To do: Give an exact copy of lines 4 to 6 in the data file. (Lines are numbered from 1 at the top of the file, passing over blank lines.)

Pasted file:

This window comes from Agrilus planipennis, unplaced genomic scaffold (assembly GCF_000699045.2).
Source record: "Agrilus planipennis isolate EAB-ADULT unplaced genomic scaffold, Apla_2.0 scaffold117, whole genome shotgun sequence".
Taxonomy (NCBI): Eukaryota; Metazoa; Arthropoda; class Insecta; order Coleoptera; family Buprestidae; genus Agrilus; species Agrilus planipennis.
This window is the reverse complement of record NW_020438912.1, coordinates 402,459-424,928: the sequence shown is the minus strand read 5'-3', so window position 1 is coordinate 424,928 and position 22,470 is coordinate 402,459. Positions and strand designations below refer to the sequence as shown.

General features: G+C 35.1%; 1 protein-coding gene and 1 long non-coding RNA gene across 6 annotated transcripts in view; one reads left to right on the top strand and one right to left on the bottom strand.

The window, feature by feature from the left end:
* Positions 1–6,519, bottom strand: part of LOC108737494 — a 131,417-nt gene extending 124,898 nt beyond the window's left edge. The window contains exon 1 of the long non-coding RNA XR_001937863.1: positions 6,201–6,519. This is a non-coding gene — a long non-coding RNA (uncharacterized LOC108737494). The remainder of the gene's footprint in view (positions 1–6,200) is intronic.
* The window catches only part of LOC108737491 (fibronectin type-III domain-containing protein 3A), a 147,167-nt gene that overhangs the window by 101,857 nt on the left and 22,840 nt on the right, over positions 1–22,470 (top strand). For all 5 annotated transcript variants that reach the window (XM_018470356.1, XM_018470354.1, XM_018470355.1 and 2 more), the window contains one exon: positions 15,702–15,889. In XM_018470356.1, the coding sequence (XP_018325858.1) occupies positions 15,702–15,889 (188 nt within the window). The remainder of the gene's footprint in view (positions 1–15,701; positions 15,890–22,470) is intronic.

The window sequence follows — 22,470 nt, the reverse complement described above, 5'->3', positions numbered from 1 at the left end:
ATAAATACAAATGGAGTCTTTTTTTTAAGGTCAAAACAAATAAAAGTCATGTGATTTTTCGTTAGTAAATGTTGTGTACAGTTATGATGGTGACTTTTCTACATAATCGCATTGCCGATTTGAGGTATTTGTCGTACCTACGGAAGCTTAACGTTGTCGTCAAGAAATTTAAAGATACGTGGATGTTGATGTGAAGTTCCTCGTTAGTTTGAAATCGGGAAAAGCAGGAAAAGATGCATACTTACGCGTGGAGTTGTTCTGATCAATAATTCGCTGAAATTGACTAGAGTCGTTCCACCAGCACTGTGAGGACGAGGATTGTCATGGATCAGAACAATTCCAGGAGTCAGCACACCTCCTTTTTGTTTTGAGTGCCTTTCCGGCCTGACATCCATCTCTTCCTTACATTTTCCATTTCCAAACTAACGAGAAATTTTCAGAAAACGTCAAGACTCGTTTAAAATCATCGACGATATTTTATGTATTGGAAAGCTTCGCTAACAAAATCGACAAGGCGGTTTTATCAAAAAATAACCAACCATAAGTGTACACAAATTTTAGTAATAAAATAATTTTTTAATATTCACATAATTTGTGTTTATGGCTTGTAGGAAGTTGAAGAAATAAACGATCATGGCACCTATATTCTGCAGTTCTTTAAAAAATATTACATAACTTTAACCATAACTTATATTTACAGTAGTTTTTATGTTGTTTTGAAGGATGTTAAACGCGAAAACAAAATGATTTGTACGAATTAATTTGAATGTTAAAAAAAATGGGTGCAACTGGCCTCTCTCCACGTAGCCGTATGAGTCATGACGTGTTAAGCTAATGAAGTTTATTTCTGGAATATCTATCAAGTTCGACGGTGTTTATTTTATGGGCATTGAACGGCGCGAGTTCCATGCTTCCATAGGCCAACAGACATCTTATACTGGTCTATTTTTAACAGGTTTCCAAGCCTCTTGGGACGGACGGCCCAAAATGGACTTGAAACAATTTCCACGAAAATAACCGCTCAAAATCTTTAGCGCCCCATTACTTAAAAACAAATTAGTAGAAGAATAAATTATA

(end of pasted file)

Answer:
This window is the reverse complement of record NW_020438912.1, coordinates 402,459-424,928: the sequence shown is the minus strand read 5'-3', so window position 1 is coordinate 424,928 and position 22,470 is coordinate 402,459. Positions and strand designations below refer to the sequence as shown.

General features: G+C 35.1%; 1 protein-coding gene and 1 long non-coding RNA gene across 6 annotated transcripts in view; one reads left to right on the top strand and one right to left on the bottom strand.

The window, feature by feature from the left end: